AVR Minimus servo controller
This is a servo controller for the AVR Minimus. It can control up to three servos using commands taken over a virtual serial port. It is a modification of the VirtualSerial example in the LUFA project. LUFA can be found here: http://www.fourwalledcubicle.com/LUFA.php
Prebuilt binaries for the Minimus 32 are available in the releases section.
How to build the servo controller on Ubuntu:
- Install pre-requisites: sudo apt-get install gcc-avr avr-libc dfu-programmer
- Download and extract the LUFA zip somewhere.
- Install and configure dfu-programmer. You should be able to run 'dfu-programmer atmega32u2 erase' successfully.
- Alter 'makefile' and set LUFA_PATH to the LUFA directory inside the directory structure you just unpacked.
- If you have an original Minimus, rather than the Minimus32, change MCU to at90usb162. (I haven't tested it on this chip.)
- Run 'make hex'.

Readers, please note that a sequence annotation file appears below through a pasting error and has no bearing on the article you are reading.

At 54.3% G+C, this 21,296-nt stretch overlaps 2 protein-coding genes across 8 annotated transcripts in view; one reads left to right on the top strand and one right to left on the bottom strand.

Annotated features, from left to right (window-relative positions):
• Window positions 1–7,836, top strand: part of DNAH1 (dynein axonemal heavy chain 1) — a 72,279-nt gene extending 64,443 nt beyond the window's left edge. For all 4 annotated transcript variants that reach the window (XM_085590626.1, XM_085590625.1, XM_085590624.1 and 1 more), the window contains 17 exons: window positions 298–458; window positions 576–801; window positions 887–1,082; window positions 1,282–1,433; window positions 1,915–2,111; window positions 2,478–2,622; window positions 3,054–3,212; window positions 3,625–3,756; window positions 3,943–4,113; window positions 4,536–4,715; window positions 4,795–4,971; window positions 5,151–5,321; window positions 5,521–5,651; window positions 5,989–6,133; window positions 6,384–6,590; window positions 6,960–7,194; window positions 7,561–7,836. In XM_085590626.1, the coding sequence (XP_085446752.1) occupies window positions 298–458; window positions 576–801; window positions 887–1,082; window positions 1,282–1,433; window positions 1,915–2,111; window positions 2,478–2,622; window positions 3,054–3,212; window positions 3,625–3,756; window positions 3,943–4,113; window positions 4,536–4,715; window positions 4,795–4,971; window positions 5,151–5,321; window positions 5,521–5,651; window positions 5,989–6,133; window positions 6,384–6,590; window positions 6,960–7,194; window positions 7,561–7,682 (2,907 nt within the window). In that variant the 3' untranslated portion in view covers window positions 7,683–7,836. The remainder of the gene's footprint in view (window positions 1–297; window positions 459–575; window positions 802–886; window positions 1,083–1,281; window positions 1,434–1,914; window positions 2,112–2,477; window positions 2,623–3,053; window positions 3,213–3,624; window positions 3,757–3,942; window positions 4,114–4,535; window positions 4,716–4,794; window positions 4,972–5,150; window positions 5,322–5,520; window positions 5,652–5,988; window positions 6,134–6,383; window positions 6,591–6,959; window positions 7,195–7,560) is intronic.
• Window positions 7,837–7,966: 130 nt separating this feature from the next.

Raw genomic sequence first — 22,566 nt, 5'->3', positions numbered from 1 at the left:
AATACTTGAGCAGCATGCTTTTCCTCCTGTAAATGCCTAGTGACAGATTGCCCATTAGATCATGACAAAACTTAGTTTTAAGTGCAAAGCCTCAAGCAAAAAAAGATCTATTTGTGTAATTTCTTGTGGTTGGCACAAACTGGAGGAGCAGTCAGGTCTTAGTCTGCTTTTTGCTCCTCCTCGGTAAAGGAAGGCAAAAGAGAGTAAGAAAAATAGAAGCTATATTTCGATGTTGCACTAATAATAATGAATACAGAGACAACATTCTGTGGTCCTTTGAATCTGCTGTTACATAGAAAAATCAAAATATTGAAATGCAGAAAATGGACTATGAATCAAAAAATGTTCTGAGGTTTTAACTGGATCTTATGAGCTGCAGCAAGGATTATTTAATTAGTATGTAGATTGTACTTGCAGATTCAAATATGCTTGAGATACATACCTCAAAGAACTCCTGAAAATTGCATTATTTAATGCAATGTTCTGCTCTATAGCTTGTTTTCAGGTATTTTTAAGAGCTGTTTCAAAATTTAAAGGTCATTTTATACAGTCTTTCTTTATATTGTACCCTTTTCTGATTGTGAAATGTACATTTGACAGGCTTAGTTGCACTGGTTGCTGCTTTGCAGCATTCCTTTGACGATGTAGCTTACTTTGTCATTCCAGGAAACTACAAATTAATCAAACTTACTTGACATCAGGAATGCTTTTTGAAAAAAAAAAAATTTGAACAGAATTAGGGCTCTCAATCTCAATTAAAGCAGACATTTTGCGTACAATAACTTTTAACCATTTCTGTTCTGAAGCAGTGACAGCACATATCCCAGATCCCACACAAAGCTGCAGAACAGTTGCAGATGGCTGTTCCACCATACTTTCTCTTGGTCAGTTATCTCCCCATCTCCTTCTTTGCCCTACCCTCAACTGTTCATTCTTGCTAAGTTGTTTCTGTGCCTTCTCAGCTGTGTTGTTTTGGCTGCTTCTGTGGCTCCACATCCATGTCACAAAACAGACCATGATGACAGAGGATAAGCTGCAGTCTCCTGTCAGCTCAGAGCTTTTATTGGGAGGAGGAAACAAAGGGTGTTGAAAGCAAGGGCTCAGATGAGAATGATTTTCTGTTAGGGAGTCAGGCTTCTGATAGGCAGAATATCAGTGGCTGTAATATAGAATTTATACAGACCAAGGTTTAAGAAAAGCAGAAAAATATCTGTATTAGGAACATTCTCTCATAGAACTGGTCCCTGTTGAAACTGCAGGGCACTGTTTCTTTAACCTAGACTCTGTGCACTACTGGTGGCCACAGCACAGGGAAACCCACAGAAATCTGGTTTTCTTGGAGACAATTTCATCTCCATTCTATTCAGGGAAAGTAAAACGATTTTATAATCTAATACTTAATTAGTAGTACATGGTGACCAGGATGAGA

- If this succeeded, you should have a "ServoController.hex" file.
- Put the minimus into bootloader mode (press 'reset' while holding down HWB1).
- run 'make install'
How to use the controller
You should now have a device called /dev/ttyACM0. Run 'screen /dev/ttyACM0 115200' (you may need sudo), or run your favourite terminal emulator.
Typing the numbers 0-9 on the serial console should roughly set the servo position. This is only meant for testing and will only affect pin PC6.
To set the position with 8-bit precision, send character 'X' followed by another byte which will control the position: 00 = full left, FF = full right, 7F = centre. You can set the other channels by sending either 'Y' or 'Z' followed by a byte.
The channel pin assignments are:
- X: PC6
- Y: PC5
- Z: PB7
These should be connected to the control line of your servo, which is usually the white wire. Note that I do not recommend powering servos directly from the Vdd line of the Minimus (even though I did in the picture above.) I haven't measured the current draw of a servo, but I suspect it could be well above the 100mA USB specification.
Sending lower-case letters returns the Caesar-ciphered letter. This is only there to test the serial communication channel.